Now that the 2022 School Competition has been released, here are some problems from the 2021 equivalent to the School Competition for extra practice!
Sprint Round, #18
Jan and Jerome are mixing red paint with white paint to make pink paint, in the ratio of 4 parts red to 5 parts white. How many gallons of red paint should they mix with 1 gallon of white paint? Express your answer as a common fraction.
At a ratio of 4 parts red to 5 parts white, the amount of red in the pink is 4/5 the amount of white. To make this pink paint, the amount of red that should be mixed with 1 gallon of white is 1 × 4/5 = 4/5 gallon.
Sprint Round, #24
This figure shows the floorplan of a room that includes a door and a window that have a combined area of 50 ft2. Each side of the room has a wall that is 8 feet tall, and adjacent walls meet at right angles. If a can of paint covers an area of 400 ft2, how many whole cans of paint must be purchased to paint the interior walls of this room, not including the door and the window?
The perimeter of the room is 2(24 6/12 + 20 5/12) = 2 × (44 11/12) = 88 11/6 = 89 5/6 ft. Not including the door and window, the walls have a total area of (89 5/6) × 8 = 712 20/3 = 718 2/3 ft2. Taking out the area of the window and door, the combined area of walls that need to be painted is 718 2/3 – 50 = 668 2/3 ft2. If a can of paint covers 400 ft2, a single can is not enough to cover the walls, but 2 cans of paint cover 400 × 2 = 800 ft2, which is more area than the 668 2/3 ft2 that need to be painted. So, 2 whole cans need to be purchased.
Target Round, #3
Jamie makes 120 slices of toast and puts at most one spread (jam, butter or avocado) on each slice. She puts jam on 1/3 of the slices, butter on 15 of the slices and avocado on 50% of the slices. How many slices of Jamie’s toast have no spread?
Jamie puts jam on 1/3 × 120 = 40 slices. She puts butter on 15 slices. She puts avocado on 0.50 × 120 = 60 slices. That means the number of slices with no spreads is 120 – (40 + 15 + 60) = 120 – 115 = 5 slices.
Target Round, #6
There are 10 coins on a table heads side up. Noah wants them all to be tails side up, but with each move, he must turn over exactly 6 coins. What is the fewest moves he can take so that he ends up with all of the coins tails side up?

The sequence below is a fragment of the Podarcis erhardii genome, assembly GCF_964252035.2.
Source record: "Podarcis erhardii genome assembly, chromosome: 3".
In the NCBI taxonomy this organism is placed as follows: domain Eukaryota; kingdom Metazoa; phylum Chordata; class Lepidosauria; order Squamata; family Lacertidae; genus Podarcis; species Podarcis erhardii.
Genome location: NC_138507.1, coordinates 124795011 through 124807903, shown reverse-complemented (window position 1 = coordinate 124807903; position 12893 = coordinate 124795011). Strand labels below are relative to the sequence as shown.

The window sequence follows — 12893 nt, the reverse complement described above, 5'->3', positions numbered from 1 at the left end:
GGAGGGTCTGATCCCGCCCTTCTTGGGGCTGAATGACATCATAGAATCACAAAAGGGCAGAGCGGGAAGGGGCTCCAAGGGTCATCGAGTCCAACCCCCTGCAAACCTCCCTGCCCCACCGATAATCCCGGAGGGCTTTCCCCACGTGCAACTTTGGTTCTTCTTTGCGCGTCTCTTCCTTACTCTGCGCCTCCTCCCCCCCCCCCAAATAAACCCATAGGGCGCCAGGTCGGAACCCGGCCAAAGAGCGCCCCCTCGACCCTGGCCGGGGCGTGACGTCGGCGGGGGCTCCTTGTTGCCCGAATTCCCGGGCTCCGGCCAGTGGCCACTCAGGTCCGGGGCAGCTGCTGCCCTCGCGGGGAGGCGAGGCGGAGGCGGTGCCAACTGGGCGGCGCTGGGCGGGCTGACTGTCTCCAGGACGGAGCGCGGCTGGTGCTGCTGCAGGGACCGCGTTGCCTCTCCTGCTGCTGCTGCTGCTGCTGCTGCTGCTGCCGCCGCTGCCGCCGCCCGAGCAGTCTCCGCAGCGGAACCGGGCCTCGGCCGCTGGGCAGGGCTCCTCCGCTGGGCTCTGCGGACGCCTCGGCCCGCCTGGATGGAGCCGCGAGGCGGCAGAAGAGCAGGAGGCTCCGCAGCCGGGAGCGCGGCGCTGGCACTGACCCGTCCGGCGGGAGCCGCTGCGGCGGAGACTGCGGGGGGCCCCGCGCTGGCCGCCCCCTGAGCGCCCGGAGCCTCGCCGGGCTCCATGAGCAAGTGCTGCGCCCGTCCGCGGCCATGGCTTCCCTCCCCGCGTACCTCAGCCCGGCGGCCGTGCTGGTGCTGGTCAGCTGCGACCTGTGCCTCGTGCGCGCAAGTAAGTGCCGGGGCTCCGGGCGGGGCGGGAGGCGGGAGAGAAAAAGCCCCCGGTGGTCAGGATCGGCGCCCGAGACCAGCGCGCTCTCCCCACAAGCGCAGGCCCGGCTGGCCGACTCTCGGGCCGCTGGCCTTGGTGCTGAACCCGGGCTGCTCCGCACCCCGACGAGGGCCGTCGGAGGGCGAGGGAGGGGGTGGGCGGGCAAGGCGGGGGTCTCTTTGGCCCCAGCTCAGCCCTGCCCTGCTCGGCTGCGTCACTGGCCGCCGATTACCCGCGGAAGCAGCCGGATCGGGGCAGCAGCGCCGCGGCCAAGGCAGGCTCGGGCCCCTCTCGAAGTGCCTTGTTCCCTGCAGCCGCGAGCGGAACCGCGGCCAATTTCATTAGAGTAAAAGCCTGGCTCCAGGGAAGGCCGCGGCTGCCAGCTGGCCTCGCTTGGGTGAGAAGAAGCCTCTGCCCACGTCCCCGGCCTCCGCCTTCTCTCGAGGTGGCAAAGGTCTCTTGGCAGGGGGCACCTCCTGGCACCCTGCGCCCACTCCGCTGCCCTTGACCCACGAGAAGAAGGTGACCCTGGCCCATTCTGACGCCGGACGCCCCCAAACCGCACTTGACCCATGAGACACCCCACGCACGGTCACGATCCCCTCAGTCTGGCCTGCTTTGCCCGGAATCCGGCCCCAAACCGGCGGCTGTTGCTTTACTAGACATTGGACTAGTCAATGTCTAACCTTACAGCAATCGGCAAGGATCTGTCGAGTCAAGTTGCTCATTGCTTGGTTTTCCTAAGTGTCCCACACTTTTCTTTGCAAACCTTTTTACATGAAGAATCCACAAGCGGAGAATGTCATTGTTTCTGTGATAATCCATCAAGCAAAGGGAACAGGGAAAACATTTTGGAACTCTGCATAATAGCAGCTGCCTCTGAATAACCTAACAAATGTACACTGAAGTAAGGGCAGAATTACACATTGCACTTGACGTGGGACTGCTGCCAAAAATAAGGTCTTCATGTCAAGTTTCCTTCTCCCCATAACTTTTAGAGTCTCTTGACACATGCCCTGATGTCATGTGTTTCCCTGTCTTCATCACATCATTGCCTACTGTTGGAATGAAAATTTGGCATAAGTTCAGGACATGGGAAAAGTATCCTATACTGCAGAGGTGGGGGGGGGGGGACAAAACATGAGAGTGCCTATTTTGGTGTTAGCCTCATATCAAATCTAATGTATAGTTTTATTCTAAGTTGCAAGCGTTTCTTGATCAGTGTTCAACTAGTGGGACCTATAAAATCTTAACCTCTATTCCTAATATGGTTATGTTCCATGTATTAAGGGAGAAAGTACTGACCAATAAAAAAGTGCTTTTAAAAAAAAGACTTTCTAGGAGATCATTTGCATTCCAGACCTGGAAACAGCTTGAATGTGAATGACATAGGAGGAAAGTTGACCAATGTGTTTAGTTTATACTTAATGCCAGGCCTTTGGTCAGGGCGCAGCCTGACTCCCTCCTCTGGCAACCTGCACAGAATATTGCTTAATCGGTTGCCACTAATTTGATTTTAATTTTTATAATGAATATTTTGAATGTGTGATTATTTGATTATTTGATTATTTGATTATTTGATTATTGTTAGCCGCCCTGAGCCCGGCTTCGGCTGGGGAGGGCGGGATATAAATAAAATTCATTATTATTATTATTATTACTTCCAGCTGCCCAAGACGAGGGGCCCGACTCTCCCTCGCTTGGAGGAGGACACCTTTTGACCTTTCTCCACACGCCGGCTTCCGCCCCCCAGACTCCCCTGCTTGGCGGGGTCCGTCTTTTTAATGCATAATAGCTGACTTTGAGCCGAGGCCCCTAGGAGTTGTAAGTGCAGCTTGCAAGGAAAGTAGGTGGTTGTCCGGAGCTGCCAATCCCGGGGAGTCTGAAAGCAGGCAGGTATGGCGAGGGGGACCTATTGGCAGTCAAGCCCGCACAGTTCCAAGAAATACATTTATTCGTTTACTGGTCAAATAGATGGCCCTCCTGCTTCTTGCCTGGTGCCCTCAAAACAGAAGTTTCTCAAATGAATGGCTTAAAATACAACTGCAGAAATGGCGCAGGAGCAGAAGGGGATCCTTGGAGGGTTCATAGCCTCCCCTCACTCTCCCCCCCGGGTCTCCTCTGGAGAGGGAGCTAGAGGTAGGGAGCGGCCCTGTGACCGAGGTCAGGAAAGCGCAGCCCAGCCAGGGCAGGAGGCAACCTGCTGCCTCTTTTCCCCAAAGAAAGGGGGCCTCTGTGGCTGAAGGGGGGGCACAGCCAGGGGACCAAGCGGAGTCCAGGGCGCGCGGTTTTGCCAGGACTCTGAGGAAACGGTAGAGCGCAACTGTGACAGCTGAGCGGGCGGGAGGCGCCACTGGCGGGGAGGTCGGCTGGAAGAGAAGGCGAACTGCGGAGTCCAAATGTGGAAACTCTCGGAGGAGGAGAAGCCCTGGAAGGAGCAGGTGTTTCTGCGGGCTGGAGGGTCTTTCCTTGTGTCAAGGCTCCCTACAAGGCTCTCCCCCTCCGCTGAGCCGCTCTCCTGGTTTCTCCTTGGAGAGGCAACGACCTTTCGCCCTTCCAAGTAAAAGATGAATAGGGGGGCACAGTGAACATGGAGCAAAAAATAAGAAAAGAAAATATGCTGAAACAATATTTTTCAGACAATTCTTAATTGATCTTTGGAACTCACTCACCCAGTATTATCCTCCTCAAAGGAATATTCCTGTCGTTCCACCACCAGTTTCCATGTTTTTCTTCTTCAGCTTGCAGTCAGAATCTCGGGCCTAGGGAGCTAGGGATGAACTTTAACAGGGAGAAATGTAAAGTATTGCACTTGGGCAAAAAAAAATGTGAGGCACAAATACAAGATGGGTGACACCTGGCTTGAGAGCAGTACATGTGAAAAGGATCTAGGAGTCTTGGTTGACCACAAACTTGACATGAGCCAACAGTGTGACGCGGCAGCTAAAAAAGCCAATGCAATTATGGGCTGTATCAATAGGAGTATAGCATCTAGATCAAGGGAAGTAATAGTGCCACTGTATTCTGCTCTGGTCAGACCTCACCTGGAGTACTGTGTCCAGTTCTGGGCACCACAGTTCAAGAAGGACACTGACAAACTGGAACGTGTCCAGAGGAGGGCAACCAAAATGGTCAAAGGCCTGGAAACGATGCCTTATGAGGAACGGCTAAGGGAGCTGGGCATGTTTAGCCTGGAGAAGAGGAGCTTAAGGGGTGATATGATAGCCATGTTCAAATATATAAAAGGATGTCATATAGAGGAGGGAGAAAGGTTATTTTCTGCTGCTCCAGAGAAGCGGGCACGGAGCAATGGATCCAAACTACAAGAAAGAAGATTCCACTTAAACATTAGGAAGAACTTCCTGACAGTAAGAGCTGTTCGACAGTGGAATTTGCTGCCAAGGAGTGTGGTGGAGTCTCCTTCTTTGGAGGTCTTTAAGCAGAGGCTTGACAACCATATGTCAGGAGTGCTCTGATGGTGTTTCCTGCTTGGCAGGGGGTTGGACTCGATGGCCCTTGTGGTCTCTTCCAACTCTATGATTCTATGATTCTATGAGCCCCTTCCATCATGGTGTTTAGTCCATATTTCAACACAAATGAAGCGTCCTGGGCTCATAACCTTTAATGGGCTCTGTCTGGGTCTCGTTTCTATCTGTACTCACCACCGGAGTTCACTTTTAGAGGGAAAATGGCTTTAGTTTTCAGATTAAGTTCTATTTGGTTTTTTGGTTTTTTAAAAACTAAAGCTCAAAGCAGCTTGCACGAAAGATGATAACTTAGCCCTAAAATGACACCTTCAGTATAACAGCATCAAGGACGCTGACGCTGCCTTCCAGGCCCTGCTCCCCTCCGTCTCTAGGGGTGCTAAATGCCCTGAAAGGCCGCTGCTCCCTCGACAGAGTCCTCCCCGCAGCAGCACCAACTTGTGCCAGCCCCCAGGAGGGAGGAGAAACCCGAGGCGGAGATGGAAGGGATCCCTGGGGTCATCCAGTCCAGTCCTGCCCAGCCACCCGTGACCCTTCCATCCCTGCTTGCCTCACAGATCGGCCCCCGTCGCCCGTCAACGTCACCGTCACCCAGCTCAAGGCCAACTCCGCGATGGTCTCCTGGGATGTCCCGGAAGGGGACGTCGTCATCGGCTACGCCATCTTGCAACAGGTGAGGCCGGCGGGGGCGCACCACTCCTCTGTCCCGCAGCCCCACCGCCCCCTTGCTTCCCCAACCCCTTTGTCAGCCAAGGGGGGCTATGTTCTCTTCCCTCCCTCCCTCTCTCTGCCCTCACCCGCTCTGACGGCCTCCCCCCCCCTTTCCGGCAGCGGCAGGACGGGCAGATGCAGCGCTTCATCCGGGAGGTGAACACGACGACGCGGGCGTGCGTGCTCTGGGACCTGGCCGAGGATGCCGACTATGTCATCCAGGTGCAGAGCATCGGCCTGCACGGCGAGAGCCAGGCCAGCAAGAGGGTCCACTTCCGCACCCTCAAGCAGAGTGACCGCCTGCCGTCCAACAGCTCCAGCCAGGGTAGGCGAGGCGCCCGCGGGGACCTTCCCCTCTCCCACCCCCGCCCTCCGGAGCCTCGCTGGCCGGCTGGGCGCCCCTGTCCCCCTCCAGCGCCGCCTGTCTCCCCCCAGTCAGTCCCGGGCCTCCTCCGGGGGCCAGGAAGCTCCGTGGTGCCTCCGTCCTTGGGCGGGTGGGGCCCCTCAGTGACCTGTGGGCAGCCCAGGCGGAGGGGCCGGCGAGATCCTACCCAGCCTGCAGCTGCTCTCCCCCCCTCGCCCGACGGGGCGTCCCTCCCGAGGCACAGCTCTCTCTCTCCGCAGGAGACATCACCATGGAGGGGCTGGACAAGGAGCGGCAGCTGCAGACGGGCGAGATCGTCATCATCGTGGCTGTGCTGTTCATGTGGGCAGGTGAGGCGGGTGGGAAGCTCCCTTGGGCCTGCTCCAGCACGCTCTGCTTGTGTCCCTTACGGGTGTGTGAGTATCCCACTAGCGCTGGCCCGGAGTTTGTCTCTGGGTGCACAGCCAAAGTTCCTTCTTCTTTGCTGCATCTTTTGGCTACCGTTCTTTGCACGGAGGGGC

We know that Noah’s last move must be flipping all 6 coins that are heads up to tails up so that he ends up with all 10 coins that are tails up. Noah starts with all 10 coins that are heads up [HEADS = 10, TAILS = 0]. In his first move, Noah must flip 6 coins from heads up to tails up [HEADS = 10 – 6 = 4, TAILS = 0 + 6 = 6]. There is no way for his second move to be flipping 6 coins that are heads up to tails up so that he ends up with all 10 coins that are tails up, but let’s see if his second move can result in 6 coins that are heads up and 4 coins that are tails up. Let h represent the number of coins Noah flips from heads up to tails up, and let t represent the number of coins he flips tails up to heads up. For the 4 coins that are heads up, Noah needs 4 – h + t = 6, which simplifies to –h + t = 2. We also know that h + t = 6. Adding the equations –h + t = 2 and h + t = 6, we get 2t = 8, so t = 8/2 = 4, which also means that h + 4 = 6, and h = 6 – 4 = 2. So, in his second move, Noah needs to flip 2 coins from heads up to tails up and 4 coins from tails up to heads up [HEADS = 4 – 2 + 4 = 6, TAILS = 6 – 4 + 2 = 4]. Now, in his third move, Noah can flip the 6 coins that are heads up to tails up so that all 10 coins are tails up [HEADS = 6 – 6 = 0, TAILS = 4 + 6 = 10]. Therefore, Noah must make at least 3 moves.
♦ Page 1 of the linked PDF contains PROBLEMS & SOLUTIONS.
Page 2 contains ONLY PROBLEMS. ♦